Travel Tips

Finding the Perfect Retreat

In this post our guest writer, Jesse Clark, provides ideas for a relaxing retreat-type of vacation. Her bio information is below. 

Holidays and year-end work and school projects can be overwhelming, so much so that if you can squeeze in a quick self-care retreat at the beginning of a new year, it can work wonders on your mental and emotional health. When you’re scouting out locations, consider places where you might ultimately like to buy a vacation home and “test drive” the city or state on your quest for relaxation. Today, The Independent Tourist offers some tips and resources to help you on your way.

Southern Arizona

There’s a real sense of calm in the desert, and visiting in January, February, or March offers beautifully temperate daytime temps in the mid-50s and 60s. It’s also “spring” in the desert, which makes for beautiful hikes at Camelback, Santan, or Four Peaks. While you can certainly commune with nature, if you’d like a more traditional wellness retreat, consider any one of the city’s 5-star hotels with award-winning spas, or a hidden gem like CIVANA in the aptly-named Carefree, AZ. Wellness packages include a variety of options, including healthy vegan meals, yoga and meditation, spiritual wellness consultations, and traditional spa treatments and amenities.

Southern California

If you’re in the mood for a wellness beach trip, San Diego is home to pristine beaches, seaside dining, and historic landmarks. It’s also home to a 600-acre Japanese-style mountain retreat, the Golden Door. A true zen experience includes an array of class offerings, hiking trails and labyrinths, traditional spa treatments and offerings, and one-on-one coaching from renowned clinicians and personal wellness experts. While you’re in SoCal, consider a visit to Malibu’s famed Ranch, an exclusive, immersive experience that includes specialized eating and fitness regimens, and personalized experiences.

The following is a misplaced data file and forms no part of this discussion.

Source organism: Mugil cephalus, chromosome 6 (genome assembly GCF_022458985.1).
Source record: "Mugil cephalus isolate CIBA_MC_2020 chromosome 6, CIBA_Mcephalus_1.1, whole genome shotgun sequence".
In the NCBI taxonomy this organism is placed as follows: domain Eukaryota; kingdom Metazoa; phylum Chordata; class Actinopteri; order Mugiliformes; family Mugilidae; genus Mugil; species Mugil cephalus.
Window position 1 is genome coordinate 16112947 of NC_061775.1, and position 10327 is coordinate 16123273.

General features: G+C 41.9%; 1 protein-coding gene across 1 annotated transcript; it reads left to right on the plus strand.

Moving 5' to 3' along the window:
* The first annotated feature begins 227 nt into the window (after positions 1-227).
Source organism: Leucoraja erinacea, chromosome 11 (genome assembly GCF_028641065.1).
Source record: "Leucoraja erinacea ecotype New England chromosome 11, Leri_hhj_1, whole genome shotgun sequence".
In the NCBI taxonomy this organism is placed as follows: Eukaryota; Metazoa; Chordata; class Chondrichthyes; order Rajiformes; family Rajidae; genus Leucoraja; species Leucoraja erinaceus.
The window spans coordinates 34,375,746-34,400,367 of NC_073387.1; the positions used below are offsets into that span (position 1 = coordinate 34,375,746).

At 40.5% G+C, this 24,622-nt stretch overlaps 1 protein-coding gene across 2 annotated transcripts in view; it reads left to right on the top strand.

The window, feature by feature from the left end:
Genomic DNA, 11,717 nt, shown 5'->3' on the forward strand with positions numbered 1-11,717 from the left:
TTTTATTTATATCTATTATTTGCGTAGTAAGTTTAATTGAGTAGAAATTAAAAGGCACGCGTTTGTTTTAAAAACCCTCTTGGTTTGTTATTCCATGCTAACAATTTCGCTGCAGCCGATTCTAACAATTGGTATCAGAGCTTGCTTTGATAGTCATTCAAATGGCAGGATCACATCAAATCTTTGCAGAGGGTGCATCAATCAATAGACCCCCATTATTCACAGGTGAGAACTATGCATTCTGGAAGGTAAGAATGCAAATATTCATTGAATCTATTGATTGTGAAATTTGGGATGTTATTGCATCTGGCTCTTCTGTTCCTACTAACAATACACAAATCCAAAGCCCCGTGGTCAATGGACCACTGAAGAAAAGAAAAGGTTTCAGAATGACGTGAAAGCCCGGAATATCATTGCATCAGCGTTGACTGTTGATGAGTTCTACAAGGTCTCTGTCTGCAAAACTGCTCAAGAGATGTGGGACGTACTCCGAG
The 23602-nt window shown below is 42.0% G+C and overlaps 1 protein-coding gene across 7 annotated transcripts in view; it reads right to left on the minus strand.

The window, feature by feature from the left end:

A trip to California doesn’t have to be exclusively for gardens and spas. If you’re in Los Angeles, you can catch a Dodgers game in the afternoon or evening. Simply choose your price point and select from your choice of great seats at great prices.

Southern Colorado

If you prefer the smell of pines and mountain air, the Crestone Mountain Zen Center in San Luis Valley, Colorado may be the right fit for your rejuvenation needs. This real-life Zen Buddhist monastery offers truly personalized plans intended to be wholly transformative. If you’d rather explore the solitude of nature treks, consider hiking through the Great Sand Dunes National Park, or explore Mesa Verde National Park. While Colorado weather can vary during the winter months, it also offers opportunities for invigorating snow sports like skiing and snowboarding.

International Destinations

If you really want an opportunity to get out of your comfort zone and rest and recharge, Destination Deluxe recommends you consider an international trek. Explore the Bodhi Tree House in Costa Rica and find yourself at one with the jungle, or explore the mountains of Positano at Italy’s Dolce Vitality.  If you need a true detox, SHA Wellness Clinic in Alicante, Spain takes a holistic approach that includes stress and anxiety relief and unconventional therapies that are sure to please.